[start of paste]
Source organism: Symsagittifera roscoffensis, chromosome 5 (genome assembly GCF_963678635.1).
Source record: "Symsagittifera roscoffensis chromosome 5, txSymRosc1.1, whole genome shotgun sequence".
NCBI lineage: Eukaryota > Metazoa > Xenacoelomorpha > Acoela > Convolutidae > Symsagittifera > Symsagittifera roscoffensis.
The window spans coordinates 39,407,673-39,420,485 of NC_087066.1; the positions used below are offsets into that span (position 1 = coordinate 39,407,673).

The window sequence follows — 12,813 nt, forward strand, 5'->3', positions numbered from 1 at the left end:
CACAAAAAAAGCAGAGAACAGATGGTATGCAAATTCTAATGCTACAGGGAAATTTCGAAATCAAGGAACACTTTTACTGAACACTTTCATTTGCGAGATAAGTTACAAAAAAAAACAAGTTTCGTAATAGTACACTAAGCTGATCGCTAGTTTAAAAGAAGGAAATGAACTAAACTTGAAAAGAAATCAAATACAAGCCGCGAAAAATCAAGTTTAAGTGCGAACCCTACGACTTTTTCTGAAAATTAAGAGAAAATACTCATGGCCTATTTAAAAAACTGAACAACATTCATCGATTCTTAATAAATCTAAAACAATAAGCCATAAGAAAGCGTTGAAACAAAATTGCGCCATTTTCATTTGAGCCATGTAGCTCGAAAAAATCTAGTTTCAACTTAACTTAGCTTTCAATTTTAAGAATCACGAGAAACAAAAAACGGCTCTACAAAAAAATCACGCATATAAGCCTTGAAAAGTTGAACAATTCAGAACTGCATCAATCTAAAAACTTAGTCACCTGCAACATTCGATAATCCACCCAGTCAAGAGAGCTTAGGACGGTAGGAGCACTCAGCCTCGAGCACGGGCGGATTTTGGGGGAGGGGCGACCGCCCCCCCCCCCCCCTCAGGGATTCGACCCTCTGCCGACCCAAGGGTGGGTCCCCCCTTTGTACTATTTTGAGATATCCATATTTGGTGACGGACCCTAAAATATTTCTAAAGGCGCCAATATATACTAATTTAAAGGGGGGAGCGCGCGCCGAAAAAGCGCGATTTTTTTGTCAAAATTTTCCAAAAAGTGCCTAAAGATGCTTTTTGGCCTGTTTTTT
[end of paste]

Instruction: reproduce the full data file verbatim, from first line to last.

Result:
Source organism: Symsagittifera roscoffensis, chromosome 5 (genome assembly GCF_963678635.1).
Source record: "Symsagittifera roscoffensis chromosome 5, txSymRosc1.1, whole genome shotgun sequence".
NCBI lineage: Eukaryota > Metazoa > Xenacoelomorpha > Acoela > Convolutidae > Symsagittifera > Symsagittifera roscoffensis.
The window spans coordinates 39,407,673-39,420,485 of NC_087066.1; the positions used below are offsets into that span (position 1 = coordinate 39,407,673).

The window sequence follows — 12,813 nt, forward strand, 5'->3', positions numbered from 1 at the left end:
CACAAAAAAAGCAGAGAACAGATGGTATGCAAATTCTAATGCTACAGGGAAATTTCGAAATCAAGGAACACTTTTACTGAACACTTTCATTTGCGAGATAAGTTACAAAAAAAAACAAGTTTCGTAATAGTACACTAAGCTGATCGCTAGTTTAAAAGAAGGAAATGAACTAAACTTGAAAAGAAATCAAATACAAGCCGCGAAAAATCAAGTTTAAGTGCGAACCCTACGACTTTTTCTGAAAATTAAGAGAAAATACTCATGGCCTATTTAAAAAACTGAACAACATTCATCGATTCTTAATAAATCTAAAACAATAAGCCATAAGAAAGCGTTGAAACAAAATTGCGCCATTTTCATTTGAGCCATGTAGCTCGAAAAAATCTAGTTTCAACTTAACTTAGCTTTCAATTTTAAGAATCACGAGAAACAAAAAACGGCTCTACAAAAAAATCACGCATATAAGCCTTGAAAAGTTGAACAATTCAGAACTGCATCAATCTAAAAACTTAGTCACCTGCAACATTCGATAATCCACCCAGTCAAGAGAGCTTAGGACGGTAGGAGCACTCAGCCTCGAGCACGGGCGGATTTTGGGGGAGGGGCGACCGCCCCCCCCCCCCCCTCAGGGATTCGACCCTCTGCCGACCCAAGGGTGGGTCCCCCCTTTGTACTATTTTGAGATATCCATATTTGGTGACGGACCCTAAAATATTTCTAAAGGCGCCAATATATACTAATTTAAAGGGGGGAGCGCGCGCCGAAAAAGCGCGATTTTTTTGTCAAAATTTTCCAAAAAGTGCCTAAAGATGCTTTTTGGCCTGTTTTTT